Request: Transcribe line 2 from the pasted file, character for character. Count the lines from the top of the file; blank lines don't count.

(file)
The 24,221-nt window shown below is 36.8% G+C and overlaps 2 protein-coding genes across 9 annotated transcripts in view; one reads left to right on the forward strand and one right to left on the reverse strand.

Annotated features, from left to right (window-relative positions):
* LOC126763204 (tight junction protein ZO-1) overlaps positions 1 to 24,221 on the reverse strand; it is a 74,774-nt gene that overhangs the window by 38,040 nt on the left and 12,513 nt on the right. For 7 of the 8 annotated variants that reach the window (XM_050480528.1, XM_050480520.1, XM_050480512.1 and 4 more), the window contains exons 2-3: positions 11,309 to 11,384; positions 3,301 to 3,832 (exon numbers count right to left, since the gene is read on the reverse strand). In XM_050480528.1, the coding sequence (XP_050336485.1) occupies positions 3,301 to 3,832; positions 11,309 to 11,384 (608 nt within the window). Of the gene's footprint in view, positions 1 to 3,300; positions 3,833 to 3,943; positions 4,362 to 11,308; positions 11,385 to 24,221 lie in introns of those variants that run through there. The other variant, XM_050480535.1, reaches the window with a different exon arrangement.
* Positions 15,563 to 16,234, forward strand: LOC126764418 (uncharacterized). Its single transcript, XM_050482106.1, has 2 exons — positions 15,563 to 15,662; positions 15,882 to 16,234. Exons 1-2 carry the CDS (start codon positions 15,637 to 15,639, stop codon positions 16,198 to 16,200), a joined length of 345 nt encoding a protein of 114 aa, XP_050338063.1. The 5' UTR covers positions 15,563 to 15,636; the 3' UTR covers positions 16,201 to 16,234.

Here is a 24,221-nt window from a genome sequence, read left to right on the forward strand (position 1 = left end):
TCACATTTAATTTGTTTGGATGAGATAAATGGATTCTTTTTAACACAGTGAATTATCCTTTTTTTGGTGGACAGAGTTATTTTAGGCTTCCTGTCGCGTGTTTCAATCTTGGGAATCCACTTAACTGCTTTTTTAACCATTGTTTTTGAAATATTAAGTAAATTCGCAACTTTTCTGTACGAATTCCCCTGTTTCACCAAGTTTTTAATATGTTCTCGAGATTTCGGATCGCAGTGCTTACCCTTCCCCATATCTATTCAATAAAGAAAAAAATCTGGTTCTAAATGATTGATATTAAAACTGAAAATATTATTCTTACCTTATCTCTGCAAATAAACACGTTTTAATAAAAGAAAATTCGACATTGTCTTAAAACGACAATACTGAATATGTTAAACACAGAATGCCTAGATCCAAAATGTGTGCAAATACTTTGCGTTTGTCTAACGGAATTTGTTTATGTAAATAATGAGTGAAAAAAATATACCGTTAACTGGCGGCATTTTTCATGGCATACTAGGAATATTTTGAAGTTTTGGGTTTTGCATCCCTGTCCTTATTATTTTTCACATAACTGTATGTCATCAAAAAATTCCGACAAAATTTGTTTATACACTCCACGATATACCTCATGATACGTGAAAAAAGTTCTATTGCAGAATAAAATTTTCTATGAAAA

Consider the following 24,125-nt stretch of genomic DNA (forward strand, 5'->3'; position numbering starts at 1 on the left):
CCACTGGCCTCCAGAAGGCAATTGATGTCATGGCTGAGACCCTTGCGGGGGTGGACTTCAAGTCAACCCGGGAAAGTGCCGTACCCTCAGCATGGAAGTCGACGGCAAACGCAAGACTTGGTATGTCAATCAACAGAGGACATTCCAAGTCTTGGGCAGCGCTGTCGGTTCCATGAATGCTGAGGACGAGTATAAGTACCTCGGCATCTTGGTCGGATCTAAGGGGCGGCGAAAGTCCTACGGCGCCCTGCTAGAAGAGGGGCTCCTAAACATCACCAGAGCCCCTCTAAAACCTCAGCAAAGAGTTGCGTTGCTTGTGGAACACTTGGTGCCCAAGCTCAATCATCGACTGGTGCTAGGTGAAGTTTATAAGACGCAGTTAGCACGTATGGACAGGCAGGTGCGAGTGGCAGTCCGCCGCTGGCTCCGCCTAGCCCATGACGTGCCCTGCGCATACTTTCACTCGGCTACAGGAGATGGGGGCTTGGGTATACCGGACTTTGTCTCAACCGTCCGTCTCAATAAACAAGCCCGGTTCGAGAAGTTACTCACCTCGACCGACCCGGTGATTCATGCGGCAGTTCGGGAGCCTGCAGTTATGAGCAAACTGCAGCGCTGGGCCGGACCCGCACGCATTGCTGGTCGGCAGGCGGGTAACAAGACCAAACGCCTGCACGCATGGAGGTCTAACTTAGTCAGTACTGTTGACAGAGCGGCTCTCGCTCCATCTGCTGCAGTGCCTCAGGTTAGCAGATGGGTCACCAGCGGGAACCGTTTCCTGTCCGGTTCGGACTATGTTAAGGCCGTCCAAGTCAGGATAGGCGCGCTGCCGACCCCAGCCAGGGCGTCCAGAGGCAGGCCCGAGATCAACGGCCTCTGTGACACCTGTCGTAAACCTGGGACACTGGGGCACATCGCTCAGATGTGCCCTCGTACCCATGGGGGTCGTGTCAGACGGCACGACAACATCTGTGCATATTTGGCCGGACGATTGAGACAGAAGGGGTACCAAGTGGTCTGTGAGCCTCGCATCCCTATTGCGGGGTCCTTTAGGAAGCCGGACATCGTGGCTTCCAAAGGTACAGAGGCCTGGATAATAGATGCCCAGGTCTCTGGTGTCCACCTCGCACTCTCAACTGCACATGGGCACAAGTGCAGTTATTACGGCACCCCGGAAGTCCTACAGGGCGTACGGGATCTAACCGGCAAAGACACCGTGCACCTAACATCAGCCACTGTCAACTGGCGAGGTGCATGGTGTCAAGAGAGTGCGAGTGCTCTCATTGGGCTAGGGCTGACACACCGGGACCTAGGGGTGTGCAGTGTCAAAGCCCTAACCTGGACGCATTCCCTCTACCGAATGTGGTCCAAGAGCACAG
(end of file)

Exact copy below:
Annotated features, from left to right (window-relative positions):